Monday, July 2, 2012

Does agree with the New York Times as to why Chief Justice Roberts voted to uphold Obamacare?

The Drudge Report noted on Friday that Michael Savage, the host of a conservative radio program, blames epilepsy medication for Chief Justice Robert's decision to vote to find Obamacare constitutional.  Apparently some epilepsy medications cause "cognitive problems."  Mr. Savage apparently believes that cognitive problems are the most likely explanation for Chief Justice Roberts's decision. has a link to Mr. Savage's broadcast where he makes the claim. It also has the text of the full quote:
Let's talk about Roberts. I'm going to tell you something that you're not going to hear anywhere else, that you must pay attention to. It's well known that Roberts, unfortunately for him, has suffered from epileptic seizures. Therefore he has been on medication. Therefore neurologists will tell you that medication used for seizure disorders, such as epilepsy, can introduce mental slowing, forgetfulness and other cognitive problems. And if you look at Roberts' writings you can the cognitive disassociation in what he is saying," Michael Savage said on his radio program this evening.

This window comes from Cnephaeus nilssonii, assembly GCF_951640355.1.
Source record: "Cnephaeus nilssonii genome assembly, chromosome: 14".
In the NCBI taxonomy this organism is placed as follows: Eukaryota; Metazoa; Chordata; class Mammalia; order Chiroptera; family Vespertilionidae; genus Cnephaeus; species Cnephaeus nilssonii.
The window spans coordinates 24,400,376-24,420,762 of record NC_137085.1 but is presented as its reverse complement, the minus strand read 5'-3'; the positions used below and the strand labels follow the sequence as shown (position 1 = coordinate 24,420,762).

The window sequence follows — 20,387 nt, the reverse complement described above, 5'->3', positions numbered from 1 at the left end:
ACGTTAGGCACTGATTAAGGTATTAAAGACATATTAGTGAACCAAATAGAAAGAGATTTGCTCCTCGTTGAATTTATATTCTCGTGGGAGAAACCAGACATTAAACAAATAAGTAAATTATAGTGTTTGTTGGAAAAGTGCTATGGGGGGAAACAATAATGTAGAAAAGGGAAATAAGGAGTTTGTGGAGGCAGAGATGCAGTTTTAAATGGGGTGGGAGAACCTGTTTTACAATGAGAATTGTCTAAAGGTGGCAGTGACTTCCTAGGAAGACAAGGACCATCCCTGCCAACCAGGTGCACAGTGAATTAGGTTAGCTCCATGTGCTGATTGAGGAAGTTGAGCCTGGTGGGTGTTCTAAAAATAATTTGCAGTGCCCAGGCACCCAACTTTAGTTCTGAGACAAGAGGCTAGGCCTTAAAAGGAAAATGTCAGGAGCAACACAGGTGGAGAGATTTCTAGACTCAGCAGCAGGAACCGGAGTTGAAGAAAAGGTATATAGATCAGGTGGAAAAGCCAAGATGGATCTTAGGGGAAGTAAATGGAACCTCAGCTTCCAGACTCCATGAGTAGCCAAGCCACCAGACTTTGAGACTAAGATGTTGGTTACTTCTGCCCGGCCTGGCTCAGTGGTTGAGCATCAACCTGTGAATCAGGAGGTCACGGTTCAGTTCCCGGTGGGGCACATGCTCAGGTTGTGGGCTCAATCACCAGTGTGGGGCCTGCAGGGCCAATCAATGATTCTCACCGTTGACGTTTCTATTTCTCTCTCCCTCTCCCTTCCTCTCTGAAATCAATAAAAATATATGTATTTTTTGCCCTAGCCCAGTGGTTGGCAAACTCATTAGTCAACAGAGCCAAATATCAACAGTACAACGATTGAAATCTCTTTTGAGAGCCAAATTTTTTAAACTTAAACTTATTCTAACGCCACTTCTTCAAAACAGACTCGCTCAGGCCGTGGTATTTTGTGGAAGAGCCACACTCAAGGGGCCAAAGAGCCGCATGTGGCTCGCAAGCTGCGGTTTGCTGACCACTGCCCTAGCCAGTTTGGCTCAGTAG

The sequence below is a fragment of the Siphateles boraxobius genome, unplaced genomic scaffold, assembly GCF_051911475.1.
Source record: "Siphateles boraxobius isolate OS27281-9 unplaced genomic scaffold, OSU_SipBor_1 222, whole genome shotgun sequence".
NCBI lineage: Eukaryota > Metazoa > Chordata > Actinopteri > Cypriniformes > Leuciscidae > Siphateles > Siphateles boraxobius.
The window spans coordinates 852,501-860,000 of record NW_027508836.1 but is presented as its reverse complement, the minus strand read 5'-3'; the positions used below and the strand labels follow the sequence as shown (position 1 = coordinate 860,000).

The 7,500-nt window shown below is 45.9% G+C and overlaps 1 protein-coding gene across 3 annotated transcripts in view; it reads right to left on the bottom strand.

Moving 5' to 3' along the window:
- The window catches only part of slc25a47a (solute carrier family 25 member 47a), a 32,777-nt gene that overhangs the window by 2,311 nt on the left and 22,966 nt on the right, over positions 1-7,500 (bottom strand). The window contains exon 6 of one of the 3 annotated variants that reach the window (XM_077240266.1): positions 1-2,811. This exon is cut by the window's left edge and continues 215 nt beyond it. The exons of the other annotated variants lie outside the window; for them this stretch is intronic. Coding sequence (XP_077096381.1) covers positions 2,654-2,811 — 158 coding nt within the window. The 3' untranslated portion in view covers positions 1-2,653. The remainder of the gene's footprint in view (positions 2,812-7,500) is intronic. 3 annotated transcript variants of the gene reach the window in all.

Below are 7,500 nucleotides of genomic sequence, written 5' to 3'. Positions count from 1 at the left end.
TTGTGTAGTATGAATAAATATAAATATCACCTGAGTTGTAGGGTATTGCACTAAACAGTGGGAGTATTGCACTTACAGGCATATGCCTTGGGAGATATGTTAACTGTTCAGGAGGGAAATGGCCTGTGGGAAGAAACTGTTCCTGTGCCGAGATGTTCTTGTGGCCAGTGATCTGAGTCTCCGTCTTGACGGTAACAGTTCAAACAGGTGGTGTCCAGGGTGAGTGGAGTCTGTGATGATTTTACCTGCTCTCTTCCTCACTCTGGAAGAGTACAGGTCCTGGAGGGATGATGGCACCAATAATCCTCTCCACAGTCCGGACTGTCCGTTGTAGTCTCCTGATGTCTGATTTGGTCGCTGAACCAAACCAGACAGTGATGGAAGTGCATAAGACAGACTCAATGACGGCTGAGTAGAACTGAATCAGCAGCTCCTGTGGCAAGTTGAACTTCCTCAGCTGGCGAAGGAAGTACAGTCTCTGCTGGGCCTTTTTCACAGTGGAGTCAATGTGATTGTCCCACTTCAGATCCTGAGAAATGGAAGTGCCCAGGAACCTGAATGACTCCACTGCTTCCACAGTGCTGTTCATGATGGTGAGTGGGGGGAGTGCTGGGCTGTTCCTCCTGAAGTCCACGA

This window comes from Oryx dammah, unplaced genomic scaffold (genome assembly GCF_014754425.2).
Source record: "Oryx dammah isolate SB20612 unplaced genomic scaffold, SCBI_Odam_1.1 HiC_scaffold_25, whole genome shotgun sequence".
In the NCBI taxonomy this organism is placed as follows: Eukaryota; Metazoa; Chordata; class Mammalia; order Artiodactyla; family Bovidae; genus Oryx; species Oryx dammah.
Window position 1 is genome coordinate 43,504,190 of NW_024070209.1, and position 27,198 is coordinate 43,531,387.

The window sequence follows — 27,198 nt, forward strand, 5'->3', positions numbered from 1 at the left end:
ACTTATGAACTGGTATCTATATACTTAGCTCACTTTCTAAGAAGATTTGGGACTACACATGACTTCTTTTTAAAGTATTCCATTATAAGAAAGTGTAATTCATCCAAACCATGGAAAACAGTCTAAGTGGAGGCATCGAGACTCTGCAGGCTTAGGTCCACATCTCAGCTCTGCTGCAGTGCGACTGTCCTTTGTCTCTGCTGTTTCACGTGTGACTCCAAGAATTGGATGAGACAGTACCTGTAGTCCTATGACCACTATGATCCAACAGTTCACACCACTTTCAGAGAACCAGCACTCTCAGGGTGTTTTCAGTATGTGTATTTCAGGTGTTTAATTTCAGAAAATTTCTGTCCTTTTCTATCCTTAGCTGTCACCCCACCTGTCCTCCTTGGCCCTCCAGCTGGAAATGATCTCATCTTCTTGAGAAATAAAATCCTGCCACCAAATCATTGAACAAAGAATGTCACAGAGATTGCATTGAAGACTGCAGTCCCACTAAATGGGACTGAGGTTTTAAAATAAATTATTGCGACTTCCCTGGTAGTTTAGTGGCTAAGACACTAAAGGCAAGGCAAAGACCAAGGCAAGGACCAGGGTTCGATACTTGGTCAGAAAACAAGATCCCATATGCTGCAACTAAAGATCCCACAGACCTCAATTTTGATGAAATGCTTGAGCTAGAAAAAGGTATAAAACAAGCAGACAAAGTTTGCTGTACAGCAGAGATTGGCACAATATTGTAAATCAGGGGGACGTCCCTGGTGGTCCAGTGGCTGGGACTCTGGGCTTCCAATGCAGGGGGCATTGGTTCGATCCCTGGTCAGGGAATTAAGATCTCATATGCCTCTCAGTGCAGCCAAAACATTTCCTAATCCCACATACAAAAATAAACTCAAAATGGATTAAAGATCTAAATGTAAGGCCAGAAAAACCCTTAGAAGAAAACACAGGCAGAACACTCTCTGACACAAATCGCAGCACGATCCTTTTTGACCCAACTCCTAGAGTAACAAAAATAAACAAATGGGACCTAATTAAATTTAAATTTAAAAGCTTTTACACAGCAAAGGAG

The site also links to a 2007 article that about Justice Roberts's epilepsy that ran in the New York Times. I was surprised that a conservative new media website was citing to an article by the "lamestream media" and suggesting that the New York Times knows what it is reporting about. Initially, I thought that if the a Tea Party website is linking to a New York Times article, then that article will discuss the cognitive problems caused by the epilepsy medication.

I am disappointed to report that the New York Times article does not mention cognitive problems.  In fact, the article does not report that the Chief Justice is even on epilepsy medication.  Instead, the article speculates that the Chief Justice might be on epilepsy medication because he has a couple seizures and the standard treatment for people who have two seizures is to get on the medication.  No one associated with treating the Chief Justice will talk about his treatment with members of the media. 

So, the answer to the question posed by my post is "no."

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